The nationally televised ritual has upped the ante for its ability to sell its plans to voters in both parties, even as Republican lawmakers are showing resistance. The president follows the speech by hitting the road to move his plans forward, starting with Georgia on Thursday, then Pennsylvania and Virginia in the days to come.

“America is ready to take off. We are working again. Dreaming again. Discover again. Rule the world again. We have shown ourselves to each other and to the world: there is no abandonment in America, ”Biden said.

This year’s scene at the front of the House Chamber also had a historic twist: for the first time, a female vice president, Kamala Harris, sat behind the CEO. And she was next to another woman, the Speaker of the House, Nancy Pelosi.

The first standing ovation came when Biden greeted “Madam Vice President”. He added: “No president has ever said these words from this podium, and it is high time.”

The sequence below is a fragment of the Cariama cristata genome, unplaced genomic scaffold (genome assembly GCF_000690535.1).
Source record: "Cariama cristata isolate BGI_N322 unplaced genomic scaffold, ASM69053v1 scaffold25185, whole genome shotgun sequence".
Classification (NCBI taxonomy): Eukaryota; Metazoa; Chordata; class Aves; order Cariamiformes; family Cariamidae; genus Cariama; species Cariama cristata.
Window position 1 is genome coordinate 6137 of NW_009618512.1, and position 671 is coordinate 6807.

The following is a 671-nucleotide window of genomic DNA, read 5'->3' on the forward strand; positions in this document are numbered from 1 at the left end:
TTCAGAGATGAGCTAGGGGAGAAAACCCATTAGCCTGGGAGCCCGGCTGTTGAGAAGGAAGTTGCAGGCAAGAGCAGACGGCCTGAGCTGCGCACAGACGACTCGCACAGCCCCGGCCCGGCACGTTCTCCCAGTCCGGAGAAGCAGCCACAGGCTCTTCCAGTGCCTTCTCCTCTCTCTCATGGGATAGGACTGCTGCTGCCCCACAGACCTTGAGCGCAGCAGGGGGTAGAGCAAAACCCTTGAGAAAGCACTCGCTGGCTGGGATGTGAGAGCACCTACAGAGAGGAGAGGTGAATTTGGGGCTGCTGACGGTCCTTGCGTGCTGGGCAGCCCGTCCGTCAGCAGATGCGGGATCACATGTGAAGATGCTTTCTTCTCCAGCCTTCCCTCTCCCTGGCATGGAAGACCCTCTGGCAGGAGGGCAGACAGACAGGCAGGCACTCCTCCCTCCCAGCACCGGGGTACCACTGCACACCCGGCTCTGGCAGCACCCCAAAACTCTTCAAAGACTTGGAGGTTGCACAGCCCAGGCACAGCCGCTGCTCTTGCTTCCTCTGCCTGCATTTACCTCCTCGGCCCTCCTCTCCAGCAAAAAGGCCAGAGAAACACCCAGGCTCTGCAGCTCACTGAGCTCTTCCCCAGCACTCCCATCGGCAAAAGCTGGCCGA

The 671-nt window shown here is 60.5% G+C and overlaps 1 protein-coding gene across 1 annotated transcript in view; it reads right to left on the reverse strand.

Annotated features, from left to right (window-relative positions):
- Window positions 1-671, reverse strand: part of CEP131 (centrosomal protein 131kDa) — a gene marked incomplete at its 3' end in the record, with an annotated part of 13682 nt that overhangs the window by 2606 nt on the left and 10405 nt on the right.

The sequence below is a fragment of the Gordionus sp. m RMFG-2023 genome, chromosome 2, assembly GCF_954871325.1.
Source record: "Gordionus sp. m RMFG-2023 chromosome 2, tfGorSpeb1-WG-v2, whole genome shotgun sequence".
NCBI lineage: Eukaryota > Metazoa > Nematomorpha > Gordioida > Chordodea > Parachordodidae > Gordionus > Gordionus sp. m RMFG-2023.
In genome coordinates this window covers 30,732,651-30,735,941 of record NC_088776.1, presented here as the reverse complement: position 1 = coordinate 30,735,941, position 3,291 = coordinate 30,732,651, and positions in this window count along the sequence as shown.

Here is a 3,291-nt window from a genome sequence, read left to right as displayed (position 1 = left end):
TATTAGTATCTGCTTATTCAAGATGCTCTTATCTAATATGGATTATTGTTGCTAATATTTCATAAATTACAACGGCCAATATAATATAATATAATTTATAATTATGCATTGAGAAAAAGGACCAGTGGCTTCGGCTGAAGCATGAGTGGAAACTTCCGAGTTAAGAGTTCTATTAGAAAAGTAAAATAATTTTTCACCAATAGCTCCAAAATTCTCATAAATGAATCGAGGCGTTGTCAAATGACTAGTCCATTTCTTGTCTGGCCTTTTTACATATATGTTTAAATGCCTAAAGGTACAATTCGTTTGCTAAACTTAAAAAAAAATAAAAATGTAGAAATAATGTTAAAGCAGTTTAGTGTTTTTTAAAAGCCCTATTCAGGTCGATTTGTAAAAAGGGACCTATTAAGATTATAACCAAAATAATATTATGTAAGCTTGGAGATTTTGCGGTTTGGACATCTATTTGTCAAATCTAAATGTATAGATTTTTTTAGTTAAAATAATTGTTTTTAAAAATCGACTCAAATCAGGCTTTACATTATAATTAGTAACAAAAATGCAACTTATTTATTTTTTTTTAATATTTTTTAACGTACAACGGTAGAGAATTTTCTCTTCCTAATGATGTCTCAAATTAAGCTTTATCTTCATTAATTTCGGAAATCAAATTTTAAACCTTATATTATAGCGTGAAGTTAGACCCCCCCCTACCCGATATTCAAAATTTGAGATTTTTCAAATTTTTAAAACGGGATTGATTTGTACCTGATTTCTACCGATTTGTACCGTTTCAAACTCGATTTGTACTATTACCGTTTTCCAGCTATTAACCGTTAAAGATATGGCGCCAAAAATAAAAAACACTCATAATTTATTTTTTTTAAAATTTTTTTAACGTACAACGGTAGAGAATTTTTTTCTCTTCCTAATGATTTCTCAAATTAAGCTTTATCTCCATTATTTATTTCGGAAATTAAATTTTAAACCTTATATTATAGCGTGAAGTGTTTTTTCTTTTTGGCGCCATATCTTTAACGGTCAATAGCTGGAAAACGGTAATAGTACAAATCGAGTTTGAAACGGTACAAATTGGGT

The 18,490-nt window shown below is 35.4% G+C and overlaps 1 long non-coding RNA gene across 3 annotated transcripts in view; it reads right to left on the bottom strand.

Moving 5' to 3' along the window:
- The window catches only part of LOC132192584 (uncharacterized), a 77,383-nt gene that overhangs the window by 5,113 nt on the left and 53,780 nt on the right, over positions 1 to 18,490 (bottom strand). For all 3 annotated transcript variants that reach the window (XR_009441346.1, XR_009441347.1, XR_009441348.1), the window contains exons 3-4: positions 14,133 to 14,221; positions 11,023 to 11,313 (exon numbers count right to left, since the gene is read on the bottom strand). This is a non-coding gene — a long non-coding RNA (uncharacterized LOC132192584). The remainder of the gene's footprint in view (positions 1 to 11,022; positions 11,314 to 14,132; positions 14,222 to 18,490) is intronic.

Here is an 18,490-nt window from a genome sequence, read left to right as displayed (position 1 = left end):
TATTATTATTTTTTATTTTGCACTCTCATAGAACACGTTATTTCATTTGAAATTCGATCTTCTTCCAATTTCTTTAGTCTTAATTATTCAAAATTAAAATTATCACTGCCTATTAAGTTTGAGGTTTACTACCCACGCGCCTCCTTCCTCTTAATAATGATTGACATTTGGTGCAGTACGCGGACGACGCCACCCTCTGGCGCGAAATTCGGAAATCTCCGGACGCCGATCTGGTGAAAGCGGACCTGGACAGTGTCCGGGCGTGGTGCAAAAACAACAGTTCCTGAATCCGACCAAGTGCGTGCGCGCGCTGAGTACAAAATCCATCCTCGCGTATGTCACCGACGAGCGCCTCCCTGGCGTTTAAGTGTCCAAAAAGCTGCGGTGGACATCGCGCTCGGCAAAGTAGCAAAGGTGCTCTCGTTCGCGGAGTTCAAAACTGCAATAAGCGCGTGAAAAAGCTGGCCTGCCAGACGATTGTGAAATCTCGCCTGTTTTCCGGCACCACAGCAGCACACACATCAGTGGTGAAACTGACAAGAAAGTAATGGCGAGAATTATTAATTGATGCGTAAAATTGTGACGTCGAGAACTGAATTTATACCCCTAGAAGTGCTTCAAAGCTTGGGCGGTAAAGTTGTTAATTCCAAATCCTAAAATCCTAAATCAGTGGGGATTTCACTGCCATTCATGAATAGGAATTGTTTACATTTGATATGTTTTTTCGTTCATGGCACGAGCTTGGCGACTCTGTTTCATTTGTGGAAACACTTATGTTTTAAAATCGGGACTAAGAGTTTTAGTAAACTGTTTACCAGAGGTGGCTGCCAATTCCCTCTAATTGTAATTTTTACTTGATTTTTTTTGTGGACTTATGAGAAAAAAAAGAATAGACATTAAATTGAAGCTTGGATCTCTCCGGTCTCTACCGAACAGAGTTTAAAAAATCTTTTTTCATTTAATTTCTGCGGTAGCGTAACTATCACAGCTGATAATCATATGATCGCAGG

The room was so sparsely populated that individual applause could be heard echoing off the walls.

Still, Biden said, “I have never been more confident or more optimistic about America. We watched into an abyss of insurgency and autocracy – pandemic and pain – and “We the people” didn’t flinch. “

Sometimes the president has made a clear case for democracy itself.

Biden demanded that the government take care of its own as a powerful symbol to the world of an America willing to vigorously follow its ideals and its people. He faced a problem rarely encountered by an American president, namely that in order to compete with autocracies like China, the nation must “prove that democracy always works” after his predecessor’s baseless claims about electoral fraud and the subsequent attack on the United States Capitol.